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3 Tips for Increasing Empathy in Your Marriage

Posted on: March 10th, 2016 by Dr. Angela Bisignano

Happy couple hugging in a train station after arrival

Marriage is a beautiful and life long endeavor. To most couples, marriage is a sacred and lovely relationship, or at least that is how it should be. We all long for a soul mate who deeply understands and connects with us. God created us this way, to yearn and desire connection. First, with Him and then with each other. Yet in marriage so many things can get in the way from having a fulfilling and lasting marriage. In this article I want to share one of the most important ways we can deepen our connection with each other through empathy.

According to Meriam-Webster’s Online Dictionary, empathy means: the feeling that you understand and share another person’s experiences and emotions: the ability to share someone else’s feelings.

Carl Rogers one of the most influential psychologists describing the role of empathy between people wrote this, We think we listen, but very rarely do we listen with real understanding, true empathy. Yet listening, of this very special kind, is one of the most potent forces for change that I know.

Here are 3 Tips for Increasing Empathy in Marriage:

Enhance Your Perspective: When we practice empathy with our spouse we begin to see things in a new way. It gives us access into the private world of our spouse. One of the most powerful things we can do in our marriage is to understand what our spouse may be thinking or feeling. Allowing our spouse opportunity to speak and to just listen without judgment, criticism or solving their problems is incredibly meaningful to them. When we see things through the lens of our spouse it often changes our perspective, softening the emotional tone and leading to greater understanding.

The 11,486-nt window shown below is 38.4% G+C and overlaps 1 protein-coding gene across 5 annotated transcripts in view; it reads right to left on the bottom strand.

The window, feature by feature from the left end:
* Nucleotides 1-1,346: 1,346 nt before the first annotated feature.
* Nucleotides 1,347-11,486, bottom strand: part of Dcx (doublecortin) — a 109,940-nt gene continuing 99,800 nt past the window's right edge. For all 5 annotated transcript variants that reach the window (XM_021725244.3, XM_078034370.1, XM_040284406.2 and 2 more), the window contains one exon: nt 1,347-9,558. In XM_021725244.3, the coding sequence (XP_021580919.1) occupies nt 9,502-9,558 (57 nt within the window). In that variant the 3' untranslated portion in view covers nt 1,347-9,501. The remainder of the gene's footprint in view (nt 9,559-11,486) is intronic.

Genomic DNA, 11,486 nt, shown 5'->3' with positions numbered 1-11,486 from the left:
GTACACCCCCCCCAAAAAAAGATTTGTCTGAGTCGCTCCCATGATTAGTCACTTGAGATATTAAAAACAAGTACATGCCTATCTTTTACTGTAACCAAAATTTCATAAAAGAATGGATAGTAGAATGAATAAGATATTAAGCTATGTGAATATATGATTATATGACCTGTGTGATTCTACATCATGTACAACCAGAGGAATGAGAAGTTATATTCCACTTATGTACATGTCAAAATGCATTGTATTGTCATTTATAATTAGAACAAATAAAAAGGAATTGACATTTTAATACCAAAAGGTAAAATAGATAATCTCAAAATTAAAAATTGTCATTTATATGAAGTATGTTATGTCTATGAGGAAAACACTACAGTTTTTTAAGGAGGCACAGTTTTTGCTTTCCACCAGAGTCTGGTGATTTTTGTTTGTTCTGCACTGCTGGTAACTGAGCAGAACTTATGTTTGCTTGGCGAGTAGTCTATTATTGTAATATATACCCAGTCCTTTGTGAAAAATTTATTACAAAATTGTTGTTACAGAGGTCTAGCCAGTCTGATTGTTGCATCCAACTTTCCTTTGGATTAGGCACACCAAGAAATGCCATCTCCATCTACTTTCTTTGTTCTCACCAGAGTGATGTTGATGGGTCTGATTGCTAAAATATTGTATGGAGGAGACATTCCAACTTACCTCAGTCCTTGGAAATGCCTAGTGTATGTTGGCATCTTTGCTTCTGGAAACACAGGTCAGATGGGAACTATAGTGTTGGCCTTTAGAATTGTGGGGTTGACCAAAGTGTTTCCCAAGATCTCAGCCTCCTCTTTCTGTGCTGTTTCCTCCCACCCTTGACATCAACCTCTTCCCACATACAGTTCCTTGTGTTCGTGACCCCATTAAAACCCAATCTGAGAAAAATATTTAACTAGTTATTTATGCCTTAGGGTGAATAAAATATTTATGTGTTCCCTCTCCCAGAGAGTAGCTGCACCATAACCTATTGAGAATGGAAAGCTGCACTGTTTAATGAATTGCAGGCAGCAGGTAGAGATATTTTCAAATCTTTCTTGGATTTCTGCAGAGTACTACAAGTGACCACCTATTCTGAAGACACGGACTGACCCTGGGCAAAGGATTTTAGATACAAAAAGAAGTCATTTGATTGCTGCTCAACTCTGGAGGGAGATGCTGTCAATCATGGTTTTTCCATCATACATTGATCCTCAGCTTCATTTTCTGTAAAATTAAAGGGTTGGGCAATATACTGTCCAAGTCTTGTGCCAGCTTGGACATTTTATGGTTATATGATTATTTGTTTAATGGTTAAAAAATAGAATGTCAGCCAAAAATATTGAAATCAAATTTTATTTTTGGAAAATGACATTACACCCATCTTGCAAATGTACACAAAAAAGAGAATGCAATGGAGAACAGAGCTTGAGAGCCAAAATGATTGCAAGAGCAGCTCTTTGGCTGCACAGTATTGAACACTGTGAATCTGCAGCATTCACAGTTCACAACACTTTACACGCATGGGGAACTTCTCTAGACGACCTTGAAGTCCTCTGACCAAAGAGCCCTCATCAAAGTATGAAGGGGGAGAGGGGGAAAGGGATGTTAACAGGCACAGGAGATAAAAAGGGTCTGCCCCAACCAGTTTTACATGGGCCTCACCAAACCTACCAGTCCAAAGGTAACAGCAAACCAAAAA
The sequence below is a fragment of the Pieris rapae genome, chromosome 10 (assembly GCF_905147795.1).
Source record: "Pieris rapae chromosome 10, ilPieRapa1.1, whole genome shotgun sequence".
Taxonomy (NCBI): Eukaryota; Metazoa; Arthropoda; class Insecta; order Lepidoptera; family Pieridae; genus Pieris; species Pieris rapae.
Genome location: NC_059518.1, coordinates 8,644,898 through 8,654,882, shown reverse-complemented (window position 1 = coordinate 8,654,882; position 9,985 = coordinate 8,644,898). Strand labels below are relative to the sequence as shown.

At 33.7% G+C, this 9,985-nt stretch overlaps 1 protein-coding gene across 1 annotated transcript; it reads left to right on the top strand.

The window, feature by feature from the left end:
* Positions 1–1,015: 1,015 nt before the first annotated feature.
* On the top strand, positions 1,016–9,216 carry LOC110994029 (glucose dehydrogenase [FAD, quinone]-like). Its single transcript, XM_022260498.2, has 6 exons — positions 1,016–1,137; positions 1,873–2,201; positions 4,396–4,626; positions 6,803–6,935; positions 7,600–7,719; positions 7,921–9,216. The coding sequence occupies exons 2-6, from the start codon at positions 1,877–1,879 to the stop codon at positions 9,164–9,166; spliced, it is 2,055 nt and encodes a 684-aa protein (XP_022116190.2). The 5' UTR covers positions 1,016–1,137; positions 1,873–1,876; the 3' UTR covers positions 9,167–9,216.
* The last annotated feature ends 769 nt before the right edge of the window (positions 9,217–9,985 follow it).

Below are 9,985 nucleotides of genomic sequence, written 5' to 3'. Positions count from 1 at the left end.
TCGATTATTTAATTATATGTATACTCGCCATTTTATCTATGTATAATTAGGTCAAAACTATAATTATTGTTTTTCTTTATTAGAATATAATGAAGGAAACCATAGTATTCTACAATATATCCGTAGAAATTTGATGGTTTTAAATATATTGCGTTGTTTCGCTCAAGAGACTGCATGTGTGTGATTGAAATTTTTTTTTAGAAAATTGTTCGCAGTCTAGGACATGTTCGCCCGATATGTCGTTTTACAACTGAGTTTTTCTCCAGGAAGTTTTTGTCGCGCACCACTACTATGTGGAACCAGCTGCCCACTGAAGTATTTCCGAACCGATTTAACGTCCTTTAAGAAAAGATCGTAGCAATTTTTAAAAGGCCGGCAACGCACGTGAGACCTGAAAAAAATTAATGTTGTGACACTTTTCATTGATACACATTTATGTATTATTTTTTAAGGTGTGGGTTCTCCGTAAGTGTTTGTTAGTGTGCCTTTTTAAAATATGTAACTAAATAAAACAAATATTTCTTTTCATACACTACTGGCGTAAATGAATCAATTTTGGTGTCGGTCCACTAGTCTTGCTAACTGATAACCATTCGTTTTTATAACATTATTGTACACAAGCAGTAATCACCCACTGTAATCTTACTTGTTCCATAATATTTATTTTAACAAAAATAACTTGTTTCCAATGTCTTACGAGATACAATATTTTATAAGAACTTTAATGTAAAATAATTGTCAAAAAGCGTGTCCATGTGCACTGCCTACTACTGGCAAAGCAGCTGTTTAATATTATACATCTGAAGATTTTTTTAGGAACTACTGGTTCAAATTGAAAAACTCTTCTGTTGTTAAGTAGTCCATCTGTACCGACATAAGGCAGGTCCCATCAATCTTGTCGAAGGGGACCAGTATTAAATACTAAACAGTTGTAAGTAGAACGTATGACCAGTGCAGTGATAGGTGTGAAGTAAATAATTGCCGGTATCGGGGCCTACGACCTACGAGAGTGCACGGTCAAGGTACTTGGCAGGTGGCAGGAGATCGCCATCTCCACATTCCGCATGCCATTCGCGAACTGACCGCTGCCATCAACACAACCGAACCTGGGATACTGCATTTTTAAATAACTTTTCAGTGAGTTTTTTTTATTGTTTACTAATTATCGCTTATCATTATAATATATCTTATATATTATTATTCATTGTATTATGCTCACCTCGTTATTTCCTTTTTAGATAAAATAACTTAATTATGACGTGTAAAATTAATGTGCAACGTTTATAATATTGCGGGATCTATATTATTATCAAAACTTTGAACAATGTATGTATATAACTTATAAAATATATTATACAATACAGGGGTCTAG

Deepen Understanding: When we suspend our judgment or feedback, it enhances our understanding of our spouse. Often when we are listening to people we are forming our own thoughts and rebuttals. When we are actively listening and practicing being present, we are able to capture the depth of their experience. In so doing, we are able to strengthen our understanding of them. Lucius A. Seneca, the Roman statesman once said, One of the most beautiful qualities of true friendship is to understand and to be understood.

Foster Greater Emotional Connection: Dr. Brene Brown in a talk on empathy said that “empathy fuels connection.” Revealing our deepest feelings and needs with our spouse often makes us feel vulnerable, especially when we are not use to practicing this. The more we allow ourselves the opportunity to hear our spouse and vice versa the easier it becomes. The more we practice this the safer we feel. The safer we feel the deeper our connection.

Safety and vulnerability in our relationship is directly related to the depth of our emotional connection. Deeper emotional connection with our spouse leads to greater acceptance and love. The wise words of Paul, the apostle, on love give us a richer understanding and capture the essence of what empathy can do in our marriage.

Love is patient, love is kind. It does not envy, it does not boast, it is not proud. It does not dishonor others, it is not self-seeking, it is not easily angered, it keeps no record of wrongs.  Love does not delight in evil but rejoices with the truth.  It always protects, always trusts, always hopes, always perseveres. I Corinthians. 13:4-8